Author(s): Shiomi M, Ito T, Tsukada T, Yata T, Watanabe Y,
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Abstract We examined whether serum cholesterol reduction alters the lesional composition of atherosclerotic plaques. To reduce serum cholesterol levels, we gave pravastatin sodium, a 3-hydroxy-3-methylglutaryl Coenzyme A reductase inhibitor, to mature Watanabe heritable hyperlipidemic rabbits, an LDL receptor-deficient animal model, for 48 weeks. Atherosclerotic lesions were immunohistochemically and conventionally stained and each lesional component area was measured by a color image analyzer. Compared with those of a placebo group, serum LDL cholesterol levels were reduced by 22\% (P<.05). Data for atherosclerosis indicated a significant decrease in percent of surface lesion area (26\% reduction) and in intimal thickening (30\% reduction) in the abdominal aorta, as well as in coronary stenosis (29\% reduction). Data for lesional composition indicated a significant decrease in the percent area of macrophage plus extracellular lipid deposits in aortic lesions (32\% reduction) and coronary lesions (45\% reduction). A significant increase was observed in the percent area of collagen in aortic lesions and in the percent area of smooth muscle cells in coronary lesions. The plaques seemed to become stable lesions as a result of pravastatin treatment. In conclusion, a long-term reduction of serum LDL cholesterol reduced lipid-related lesional components, in addition to suppressing the progression of established atherosclerosis.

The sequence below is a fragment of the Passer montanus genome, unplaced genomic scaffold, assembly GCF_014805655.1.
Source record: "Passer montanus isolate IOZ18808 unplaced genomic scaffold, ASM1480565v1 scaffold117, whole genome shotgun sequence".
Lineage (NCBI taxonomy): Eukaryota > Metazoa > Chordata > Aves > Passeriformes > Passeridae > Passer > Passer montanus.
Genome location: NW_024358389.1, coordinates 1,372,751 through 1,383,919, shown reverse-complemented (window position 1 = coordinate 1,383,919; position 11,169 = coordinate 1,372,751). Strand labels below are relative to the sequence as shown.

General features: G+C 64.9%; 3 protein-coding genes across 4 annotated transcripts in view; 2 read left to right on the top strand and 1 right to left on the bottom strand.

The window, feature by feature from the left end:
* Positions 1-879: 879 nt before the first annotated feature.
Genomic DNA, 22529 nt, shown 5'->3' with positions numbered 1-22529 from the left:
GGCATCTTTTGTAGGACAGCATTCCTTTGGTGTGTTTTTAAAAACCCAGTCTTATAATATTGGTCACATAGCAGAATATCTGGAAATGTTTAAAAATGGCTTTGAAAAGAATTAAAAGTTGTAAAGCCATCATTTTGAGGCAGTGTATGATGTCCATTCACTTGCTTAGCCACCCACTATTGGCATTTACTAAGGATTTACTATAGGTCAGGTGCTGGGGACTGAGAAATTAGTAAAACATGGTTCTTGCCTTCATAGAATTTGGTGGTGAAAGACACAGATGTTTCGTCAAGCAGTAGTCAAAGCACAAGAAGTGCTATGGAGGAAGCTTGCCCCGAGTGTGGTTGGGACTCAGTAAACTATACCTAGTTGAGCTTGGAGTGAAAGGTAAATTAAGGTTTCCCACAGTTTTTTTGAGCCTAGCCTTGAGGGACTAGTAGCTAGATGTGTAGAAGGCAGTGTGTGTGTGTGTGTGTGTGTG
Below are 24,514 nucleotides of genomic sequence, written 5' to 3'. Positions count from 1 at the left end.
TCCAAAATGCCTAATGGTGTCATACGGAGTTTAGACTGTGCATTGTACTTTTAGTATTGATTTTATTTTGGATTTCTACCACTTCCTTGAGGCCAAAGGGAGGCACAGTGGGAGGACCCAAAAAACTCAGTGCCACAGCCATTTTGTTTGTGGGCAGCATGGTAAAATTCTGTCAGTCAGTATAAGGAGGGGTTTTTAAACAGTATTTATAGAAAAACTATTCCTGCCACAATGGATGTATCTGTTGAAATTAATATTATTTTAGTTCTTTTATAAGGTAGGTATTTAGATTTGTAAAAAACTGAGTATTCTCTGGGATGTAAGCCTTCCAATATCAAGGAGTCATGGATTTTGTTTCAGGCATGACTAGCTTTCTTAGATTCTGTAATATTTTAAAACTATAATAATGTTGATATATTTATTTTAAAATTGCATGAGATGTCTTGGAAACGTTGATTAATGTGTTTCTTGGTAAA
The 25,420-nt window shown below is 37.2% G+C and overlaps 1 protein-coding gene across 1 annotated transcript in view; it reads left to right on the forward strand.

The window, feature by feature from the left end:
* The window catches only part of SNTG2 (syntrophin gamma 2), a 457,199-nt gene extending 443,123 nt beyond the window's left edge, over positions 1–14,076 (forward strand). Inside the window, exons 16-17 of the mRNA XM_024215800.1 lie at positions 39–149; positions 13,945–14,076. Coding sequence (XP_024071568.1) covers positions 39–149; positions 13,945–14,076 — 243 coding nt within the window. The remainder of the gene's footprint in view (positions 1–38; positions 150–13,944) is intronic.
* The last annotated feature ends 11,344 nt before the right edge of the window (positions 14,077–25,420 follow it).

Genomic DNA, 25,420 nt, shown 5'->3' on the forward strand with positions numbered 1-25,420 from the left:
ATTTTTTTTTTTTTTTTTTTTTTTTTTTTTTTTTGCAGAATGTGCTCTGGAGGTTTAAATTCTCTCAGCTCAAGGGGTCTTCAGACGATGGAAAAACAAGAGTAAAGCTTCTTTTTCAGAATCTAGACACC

This article was published in Arterioscler Thromb Vasc Biol
and referenced in Journal of Clinical & Cellular Immunology